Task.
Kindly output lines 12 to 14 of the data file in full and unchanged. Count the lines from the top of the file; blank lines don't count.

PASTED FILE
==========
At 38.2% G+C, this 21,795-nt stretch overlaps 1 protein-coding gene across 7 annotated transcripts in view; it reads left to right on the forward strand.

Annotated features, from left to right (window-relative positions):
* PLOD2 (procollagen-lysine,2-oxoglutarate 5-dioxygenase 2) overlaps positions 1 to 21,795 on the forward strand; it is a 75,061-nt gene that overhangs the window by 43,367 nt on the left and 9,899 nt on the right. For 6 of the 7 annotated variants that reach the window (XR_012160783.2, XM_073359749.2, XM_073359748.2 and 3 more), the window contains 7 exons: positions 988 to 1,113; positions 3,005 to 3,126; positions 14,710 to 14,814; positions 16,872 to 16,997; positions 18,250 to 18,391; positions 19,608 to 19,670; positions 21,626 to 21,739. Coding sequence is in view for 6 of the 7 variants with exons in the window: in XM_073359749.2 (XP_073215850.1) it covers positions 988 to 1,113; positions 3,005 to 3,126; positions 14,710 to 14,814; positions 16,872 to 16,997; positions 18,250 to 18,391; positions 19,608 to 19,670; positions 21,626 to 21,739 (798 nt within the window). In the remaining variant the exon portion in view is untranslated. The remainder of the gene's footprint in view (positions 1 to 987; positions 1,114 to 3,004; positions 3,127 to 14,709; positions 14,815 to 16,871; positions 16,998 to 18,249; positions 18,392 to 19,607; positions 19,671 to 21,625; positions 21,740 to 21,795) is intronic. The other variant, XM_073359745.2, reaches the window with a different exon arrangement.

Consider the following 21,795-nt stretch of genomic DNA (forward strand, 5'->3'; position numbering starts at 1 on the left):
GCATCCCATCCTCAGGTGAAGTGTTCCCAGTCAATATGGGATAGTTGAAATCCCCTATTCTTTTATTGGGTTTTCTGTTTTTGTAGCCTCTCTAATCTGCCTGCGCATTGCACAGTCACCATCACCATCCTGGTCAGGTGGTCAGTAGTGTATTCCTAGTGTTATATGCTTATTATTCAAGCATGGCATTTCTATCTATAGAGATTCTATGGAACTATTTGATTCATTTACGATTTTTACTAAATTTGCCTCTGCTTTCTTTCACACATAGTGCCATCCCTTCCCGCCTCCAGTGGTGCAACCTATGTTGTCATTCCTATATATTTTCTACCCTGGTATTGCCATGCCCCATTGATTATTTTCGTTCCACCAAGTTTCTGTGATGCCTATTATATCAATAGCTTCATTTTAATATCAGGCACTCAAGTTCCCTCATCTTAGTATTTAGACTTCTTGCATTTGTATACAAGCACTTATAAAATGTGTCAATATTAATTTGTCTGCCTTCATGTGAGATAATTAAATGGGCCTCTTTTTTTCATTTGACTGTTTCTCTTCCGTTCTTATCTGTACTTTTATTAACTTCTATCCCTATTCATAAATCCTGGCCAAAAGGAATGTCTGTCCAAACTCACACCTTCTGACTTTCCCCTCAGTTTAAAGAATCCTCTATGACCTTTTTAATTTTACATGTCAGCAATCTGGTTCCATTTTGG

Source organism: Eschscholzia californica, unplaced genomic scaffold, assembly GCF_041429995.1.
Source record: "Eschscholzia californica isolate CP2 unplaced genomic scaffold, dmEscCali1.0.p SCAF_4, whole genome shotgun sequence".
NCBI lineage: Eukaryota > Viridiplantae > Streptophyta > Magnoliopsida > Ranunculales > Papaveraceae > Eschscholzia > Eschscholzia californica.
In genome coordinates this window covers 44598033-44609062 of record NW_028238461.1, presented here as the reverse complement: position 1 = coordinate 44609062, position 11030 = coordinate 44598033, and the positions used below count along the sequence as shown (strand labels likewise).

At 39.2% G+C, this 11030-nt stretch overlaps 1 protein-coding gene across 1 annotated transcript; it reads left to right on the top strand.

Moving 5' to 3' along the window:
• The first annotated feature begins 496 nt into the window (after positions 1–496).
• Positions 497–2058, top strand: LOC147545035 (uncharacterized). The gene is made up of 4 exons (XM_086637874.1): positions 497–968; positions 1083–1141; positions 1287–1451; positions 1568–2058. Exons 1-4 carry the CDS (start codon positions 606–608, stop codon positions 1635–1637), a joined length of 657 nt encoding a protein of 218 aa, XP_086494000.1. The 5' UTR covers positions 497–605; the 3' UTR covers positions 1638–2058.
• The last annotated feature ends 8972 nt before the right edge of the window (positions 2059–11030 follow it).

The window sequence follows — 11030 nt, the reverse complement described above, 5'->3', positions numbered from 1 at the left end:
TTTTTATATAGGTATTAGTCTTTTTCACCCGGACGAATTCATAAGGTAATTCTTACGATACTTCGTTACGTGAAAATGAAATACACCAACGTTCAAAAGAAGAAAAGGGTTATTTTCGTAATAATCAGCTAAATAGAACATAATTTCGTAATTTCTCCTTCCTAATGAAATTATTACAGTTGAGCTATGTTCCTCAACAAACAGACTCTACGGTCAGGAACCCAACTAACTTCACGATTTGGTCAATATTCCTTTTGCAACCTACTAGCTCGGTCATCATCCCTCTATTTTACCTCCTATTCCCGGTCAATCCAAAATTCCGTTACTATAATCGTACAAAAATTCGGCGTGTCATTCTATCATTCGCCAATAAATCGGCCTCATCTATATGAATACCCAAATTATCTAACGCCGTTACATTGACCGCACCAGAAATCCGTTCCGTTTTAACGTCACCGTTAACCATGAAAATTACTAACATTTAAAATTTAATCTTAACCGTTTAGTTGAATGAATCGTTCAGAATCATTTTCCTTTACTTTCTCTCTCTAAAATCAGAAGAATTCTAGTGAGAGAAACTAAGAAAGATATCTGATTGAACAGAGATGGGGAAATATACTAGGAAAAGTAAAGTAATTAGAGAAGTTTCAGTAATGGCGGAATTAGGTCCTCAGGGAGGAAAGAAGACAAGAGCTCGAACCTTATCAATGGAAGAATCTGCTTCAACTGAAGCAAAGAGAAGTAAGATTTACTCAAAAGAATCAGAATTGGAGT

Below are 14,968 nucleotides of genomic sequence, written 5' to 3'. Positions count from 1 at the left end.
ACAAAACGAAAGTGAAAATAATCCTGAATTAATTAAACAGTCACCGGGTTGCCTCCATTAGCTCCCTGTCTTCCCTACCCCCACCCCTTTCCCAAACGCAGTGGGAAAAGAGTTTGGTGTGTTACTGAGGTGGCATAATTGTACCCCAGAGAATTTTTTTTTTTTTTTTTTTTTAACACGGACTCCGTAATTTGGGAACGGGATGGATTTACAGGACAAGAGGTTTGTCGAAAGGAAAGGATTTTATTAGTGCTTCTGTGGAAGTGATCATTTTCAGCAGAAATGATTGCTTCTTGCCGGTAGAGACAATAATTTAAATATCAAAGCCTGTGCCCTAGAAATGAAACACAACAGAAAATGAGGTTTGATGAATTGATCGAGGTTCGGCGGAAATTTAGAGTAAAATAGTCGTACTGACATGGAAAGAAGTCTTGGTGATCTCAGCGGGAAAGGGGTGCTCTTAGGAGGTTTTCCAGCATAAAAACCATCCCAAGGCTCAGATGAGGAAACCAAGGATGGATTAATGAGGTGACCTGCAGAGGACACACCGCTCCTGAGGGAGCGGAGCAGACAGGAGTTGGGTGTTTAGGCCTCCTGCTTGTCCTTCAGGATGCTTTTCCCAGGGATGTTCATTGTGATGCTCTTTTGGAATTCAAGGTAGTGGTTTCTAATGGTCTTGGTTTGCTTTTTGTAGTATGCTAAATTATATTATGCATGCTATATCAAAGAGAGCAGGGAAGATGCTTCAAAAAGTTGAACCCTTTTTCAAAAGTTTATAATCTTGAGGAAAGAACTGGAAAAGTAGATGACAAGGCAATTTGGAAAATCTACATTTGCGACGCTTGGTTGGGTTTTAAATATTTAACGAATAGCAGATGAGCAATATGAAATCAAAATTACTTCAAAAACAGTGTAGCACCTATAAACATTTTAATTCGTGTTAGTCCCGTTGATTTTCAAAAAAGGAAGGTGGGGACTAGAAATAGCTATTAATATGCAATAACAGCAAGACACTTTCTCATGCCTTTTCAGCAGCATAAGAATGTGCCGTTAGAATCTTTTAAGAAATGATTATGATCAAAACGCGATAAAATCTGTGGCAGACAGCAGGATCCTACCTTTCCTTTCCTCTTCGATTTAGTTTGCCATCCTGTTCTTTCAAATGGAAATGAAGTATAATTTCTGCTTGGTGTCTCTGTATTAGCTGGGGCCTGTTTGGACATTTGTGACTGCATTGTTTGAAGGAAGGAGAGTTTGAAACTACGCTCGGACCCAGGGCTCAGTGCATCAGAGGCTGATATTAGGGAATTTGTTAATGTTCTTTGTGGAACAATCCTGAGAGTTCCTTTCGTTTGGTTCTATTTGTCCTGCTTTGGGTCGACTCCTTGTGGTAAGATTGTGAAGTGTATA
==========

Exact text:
• The first annotated feature begins 496 nt into the window (after positions 1–496).
• Positions 497–2058, top strand: LOC147545035 (uncharacterized). The gene is made up of 4 exons (XM_086637874.1): positions 497–968; positions 1083–1141; positions 1287–1451; positions 1568–2058. Exons 1-4 carry the CDS (start codon positions 606–608, stop codon positions 1635–1637), a joined length of 657 nt encoding a protein of 218 aa, XP_086494000.1. The 5' UTR covers positions 497–605; the 3' UTR covers positions 1638–2058.
• The last annotated feature ends 8972 nt before the right edge of the window (positions 2059–11030 follow it).